Running Android apps on the desktop has been a longtime dream of many developers, who believe such a thing will open up their software to a whole new audience. And Google has done its best to oblige that desire. In 2014, the company made Chrome OS, its operating system for desktops and laptops, interoperable with a small handful of Android apps; a year later, it released ARC Welder, a tool for porting Android apps to Chrome OS.
Now comes the next stage in the progression of Android apps to PCs: Google has announced that all Chromebooks (devices that run Chrome OS) launching in 2017 will support Android apps. In addition, the company continues to add support for Chromebooks already on the market. “While we won’t be able to bring Android apps to every Chromebook ever made, we’re continuing to evaluate more devices based on a range of factors, like processor type, GPU, and drivers,” read the text accompanying Google’s list of supported devices.
Will porting Android apps onto Chromebooks give Google more of an advantage in the PC wars? That’s a complicated question. For starters, those apps were designed for mobile devices; it remains to be seen whether the majority of users truly want to use their trackpad (or mouse) and keyboard to navigate UX designed for fingers and smaller screens.
Second, the definition of a PC is changing. Take Apple, for example: While it lets traditional PCs such as the Mac Pro age without an update, the company continues to push a vision of computing that’s centered on portability—and includes not only the MacBook Pro, but also the iPad with a keyboard. In similar fashion, Microsoft is marketing its flagship Surface Book as a full-fledged laptop, even though the device is a hybrid capable of transforming into a touch-screen tablet. In this evolving world of extra-large smartphones, tablets with detachable keyboards, and hybrid laptops, there’s an increasingly blurry line between “PC” and “mobile device.”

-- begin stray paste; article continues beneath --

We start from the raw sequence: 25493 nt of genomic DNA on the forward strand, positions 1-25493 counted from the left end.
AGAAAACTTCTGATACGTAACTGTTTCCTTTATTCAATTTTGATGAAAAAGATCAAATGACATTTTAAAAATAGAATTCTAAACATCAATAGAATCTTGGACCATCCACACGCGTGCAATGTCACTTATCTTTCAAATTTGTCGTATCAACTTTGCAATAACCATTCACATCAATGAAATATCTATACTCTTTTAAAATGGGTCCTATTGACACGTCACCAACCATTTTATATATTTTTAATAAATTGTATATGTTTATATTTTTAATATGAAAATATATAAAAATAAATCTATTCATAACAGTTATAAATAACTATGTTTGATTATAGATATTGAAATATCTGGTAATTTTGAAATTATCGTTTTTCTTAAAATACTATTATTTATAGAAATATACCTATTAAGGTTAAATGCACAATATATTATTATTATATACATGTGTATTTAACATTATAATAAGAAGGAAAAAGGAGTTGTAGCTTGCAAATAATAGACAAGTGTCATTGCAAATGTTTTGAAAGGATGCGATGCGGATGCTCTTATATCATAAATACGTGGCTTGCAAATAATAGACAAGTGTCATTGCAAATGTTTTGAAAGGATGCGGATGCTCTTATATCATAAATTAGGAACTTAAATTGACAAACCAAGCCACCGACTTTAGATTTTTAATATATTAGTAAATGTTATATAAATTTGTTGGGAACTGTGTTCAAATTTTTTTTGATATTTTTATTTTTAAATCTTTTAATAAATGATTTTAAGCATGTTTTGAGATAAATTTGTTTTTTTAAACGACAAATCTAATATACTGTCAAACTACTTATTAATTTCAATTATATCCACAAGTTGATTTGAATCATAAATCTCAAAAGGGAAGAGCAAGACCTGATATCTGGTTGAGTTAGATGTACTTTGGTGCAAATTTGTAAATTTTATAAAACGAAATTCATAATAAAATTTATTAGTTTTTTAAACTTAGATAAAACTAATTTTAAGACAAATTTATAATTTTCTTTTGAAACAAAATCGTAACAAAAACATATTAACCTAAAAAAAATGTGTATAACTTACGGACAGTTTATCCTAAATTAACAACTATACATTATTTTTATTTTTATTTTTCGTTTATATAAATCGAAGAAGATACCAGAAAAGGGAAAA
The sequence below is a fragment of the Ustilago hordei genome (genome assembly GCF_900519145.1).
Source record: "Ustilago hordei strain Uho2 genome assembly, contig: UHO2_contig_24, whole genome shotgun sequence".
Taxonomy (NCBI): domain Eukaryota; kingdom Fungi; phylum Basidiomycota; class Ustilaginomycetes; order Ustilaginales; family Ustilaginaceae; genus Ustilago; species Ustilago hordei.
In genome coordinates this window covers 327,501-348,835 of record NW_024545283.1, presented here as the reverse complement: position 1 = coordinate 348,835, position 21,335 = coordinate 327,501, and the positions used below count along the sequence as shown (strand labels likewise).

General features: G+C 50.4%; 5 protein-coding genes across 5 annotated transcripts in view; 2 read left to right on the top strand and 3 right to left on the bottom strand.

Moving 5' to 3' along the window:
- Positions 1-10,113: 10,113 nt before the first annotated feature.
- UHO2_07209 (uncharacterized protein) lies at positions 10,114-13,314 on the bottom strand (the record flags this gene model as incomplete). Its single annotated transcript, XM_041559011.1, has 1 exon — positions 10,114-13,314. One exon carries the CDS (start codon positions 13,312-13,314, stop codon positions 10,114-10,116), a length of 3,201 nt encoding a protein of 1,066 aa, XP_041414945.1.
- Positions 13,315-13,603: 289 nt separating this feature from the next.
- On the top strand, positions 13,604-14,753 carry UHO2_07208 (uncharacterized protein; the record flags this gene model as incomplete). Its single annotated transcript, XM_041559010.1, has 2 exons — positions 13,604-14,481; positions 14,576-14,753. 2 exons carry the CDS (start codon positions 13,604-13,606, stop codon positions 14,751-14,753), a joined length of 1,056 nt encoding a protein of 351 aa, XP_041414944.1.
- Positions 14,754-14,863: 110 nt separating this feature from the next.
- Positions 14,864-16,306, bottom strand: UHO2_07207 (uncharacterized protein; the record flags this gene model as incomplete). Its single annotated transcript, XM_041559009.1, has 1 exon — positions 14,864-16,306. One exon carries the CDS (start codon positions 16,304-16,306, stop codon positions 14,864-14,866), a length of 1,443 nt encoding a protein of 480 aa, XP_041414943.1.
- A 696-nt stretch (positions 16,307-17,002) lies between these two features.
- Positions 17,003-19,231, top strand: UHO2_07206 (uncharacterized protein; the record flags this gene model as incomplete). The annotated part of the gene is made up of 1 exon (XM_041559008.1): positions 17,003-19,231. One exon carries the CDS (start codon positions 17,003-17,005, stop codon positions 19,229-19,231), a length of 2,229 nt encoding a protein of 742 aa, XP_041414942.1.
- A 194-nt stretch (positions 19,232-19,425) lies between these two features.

That means Google already has a significant lead in what might be more accurately called the “computing” (rather than the “PC”) space. According to data from StatCounter, Android controls 37.8 percent of the overall operating system market—well ahead of Windows, Apple’s iOS, and MacOS.
For the narrow segment of that market that represents Chromebooks, increased support for Android apps could persuade a few users to switch from a rival device the next time they need to refresh their hardware. It may also compel some Android developers to build their products with an eye toward larger screens than smartphones and tablets. But Google isn’t exactly in dire straits when it comes to getting its operating system (and Android developers’ apps) into folks’ hands.